Berkshire roundup: rodeo girls won't you come out tonight?

Historiann has promised herself that she’s going to run many miles this morning and then spend the rest of the day in the eighteenth century thinking about Abenaki national security issues, but fortunately so many other clever and insightful Berks bloggers have posted wonderful comments and overviews of the sessions they saw last weekend at the 2008 Berkshire Conference on the History of Women that Historiann is pleased to direct you to them today.  To wit:

  • Knitting Clio has an excellent post up about a roundtable discussion that I desperately wanted to see, and it looks like it was as good as I thought it would be, darn it all!  About the panel called CHILDHOOD AS A USEFUL CATEGORY OF HISTORICAL ANALYSIS, she writes that it was a fascinating look at the ways in which feminist historians are inventing a new history of childhood.  She also has overviews of SEXUAL SCIENCE REVISITED:  A ROUNDTABLE DISCUSSION WITH CYNTHIA RUSSET, another roundtable called TRANSFORMING HEALTH CARE FROM BELOW, a fascinating public history panel that links directly to KC’s own research agenda called TEACHING ABOUT HEALTH AND CONTRACEPTION OUTSIDE THE CLASSROOM, and KC’s own seminar, WHAT IS THE HISTORY OF THE BODY?  (My only complaint:  why does she call her post a “post-mortem?”  Women’s history is alive I tell you!  It’s ALIVE!)
  • Kittywampus has a little blurb about us, directing us to new feminist blogs.  It was great to meet you, and I’m so pleased you enjoyed our new seminar format!
  • Finally, Tenured Radical has more Berks blogging, from the Complaints Department.  Apparently, the notion of 1,400 women and men getting together to talk about women’s and gender history is proof of the irrelevance and faddishness of our field.  (Either that or it’s extremely threatening to someone named Miss Mary Rusticus, who didn’t attend the conference but apparently feels extremely entitled to complain about our little kaffeeklatsch.  Jealous, much?)  Now, while not all forms of history are Historiann’s cuppa joe by the campfire, I can’t imagine the sense of entitlement (or embattlement?) that would lead me to complain publicly about the mere existence of a sub-field of history.  Historiann says:  let a thousand flowers bloom!  And if that’s just not your style, you can kiss my ass.

0 thoughts on “Berkshire roundup: rodeo girls won't you come out tonight?

  1. Hi Historiann,

    Thanks for mentioning my post and the rest of the round-up. I borrowed the “post-mortem” term from American Association for the History of Medicine. The planners have a “post-mortem” breakfast on the last day of the conference to go over what worked, what didn’t. Sounds a little macabre I’ll admit.


  2. OK–I wondered if it wasn’t due to your immersion in the history of medicine and the body! Seriously, thanks for covering the history of childhood roundtable so thoroughly. I was so excited when that proposal came in, and am very pleased to hear that my confidence in it was justified.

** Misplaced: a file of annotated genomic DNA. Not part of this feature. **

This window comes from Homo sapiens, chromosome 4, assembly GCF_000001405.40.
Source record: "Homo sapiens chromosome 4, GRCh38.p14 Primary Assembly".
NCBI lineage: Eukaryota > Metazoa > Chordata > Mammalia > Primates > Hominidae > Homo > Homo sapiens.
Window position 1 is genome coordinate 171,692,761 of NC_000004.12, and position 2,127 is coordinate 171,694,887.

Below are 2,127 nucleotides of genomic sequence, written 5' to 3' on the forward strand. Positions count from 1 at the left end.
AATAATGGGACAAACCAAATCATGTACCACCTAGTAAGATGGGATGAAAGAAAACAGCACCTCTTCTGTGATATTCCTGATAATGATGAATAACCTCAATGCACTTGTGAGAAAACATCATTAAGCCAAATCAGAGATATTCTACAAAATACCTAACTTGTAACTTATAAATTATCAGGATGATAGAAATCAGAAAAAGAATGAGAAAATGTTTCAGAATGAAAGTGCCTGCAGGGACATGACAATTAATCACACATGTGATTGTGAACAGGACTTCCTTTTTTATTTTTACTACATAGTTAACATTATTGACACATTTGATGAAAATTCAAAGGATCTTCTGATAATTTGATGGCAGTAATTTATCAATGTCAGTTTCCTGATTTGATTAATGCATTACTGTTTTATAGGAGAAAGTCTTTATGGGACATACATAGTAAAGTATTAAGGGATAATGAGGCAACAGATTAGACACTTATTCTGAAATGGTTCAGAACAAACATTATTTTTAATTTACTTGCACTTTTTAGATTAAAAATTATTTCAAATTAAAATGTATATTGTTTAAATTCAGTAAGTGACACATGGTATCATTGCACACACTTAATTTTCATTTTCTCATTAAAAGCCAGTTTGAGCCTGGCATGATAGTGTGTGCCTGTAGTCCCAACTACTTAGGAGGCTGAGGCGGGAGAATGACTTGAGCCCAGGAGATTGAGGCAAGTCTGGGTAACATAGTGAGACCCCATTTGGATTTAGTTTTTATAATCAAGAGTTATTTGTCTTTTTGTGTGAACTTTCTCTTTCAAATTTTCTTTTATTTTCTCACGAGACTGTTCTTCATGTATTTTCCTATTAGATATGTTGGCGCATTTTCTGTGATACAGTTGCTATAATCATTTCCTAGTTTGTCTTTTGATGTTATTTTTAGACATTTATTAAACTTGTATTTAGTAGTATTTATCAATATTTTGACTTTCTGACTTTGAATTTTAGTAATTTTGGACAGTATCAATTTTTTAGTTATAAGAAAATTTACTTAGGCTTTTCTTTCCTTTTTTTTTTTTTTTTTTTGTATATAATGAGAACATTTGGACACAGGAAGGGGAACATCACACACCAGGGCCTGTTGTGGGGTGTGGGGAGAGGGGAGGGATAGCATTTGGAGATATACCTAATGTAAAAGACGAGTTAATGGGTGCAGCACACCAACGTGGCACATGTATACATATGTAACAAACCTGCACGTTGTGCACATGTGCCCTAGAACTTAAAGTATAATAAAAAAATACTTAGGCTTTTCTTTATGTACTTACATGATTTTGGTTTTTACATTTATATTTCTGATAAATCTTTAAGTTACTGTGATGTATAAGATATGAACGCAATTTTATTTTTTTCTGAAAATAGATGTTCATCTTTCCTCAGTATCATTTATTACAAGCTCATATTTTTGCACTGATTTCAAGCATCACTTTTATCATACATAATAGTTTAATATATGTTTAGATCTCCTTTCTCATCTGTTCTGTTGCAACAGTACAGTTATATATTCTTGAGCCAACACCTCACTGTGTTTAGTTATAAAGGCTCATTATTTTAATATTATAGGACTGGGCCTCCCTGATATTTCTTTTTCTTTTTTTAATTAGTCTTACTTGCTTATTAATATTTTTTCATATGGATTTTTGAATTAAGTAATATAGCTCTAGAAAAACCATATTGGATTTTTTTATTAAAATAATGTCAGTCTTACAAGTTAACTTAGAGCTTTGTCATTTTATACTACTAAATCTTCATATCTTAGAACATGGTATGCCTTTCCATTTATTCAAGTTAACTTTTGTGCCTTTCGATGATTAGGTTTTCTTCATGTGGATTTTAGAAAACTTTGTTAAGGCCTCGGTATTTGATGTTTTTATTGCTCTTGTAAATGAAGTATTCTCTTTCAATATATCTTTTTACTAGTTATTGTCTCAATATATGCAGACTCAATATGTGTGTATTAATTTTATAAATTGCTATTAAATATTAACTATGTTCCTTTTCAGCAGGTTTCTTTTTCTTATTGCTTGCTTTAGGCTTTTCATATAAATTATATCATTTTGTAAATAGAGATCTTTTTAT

3. Hi Historiann! I’m glad the Berks was a smashing success.

    One of my grad student colleagues just got back; she said the conference was awesome.

    I can’t help but comment on Mercurius Rusticus’s observations. Rusticus(Cliopatria links the original post he subsequently deleted) claims he has not read any of the historians who presented at the Berks and that their texts will not show up on reading lists. He is a rube. Just for the record, Historiann’s book and the books of many other Berks presenters were on my Comps reading list.

    Anyway, my cousin the pig farmer says, don’t get in the mud to fight with pigs. So, I shall comment no more on the men who continue to denigrate the vibrant fields of Women’s and Gender history.


  4. Hi Ortho–good advice about not fighting with pigs! One of them is over at Tenured Radical apparently trying to engage her about stuff over on my blog–maybe he just doesn’t understand how this blog thing works? I’m glad your grad student friend had a good time, and pleased (although very surprised!) that my book was on your comps list.


  5. Nice kicker, historiann!

    I want to go to the Berks…I might have to do more research on Emilia Casanova and the Cuban exile women activists operating in the latter part of the 19th C.


  6. Rad, you should definitely put in an application for 2011–I can hook you up. Biography was hyooooge this weekend–there was a seminar, a workshop, and at least three or four panels or roundtables on women’s history and biography. Everyone I know–including the gal in the mirror–is writing a bio these days.

    Go to the on-line version of the program, and do a keyword search on “biography,” “autobiography,” or “lives” and you’ll see what I mean.


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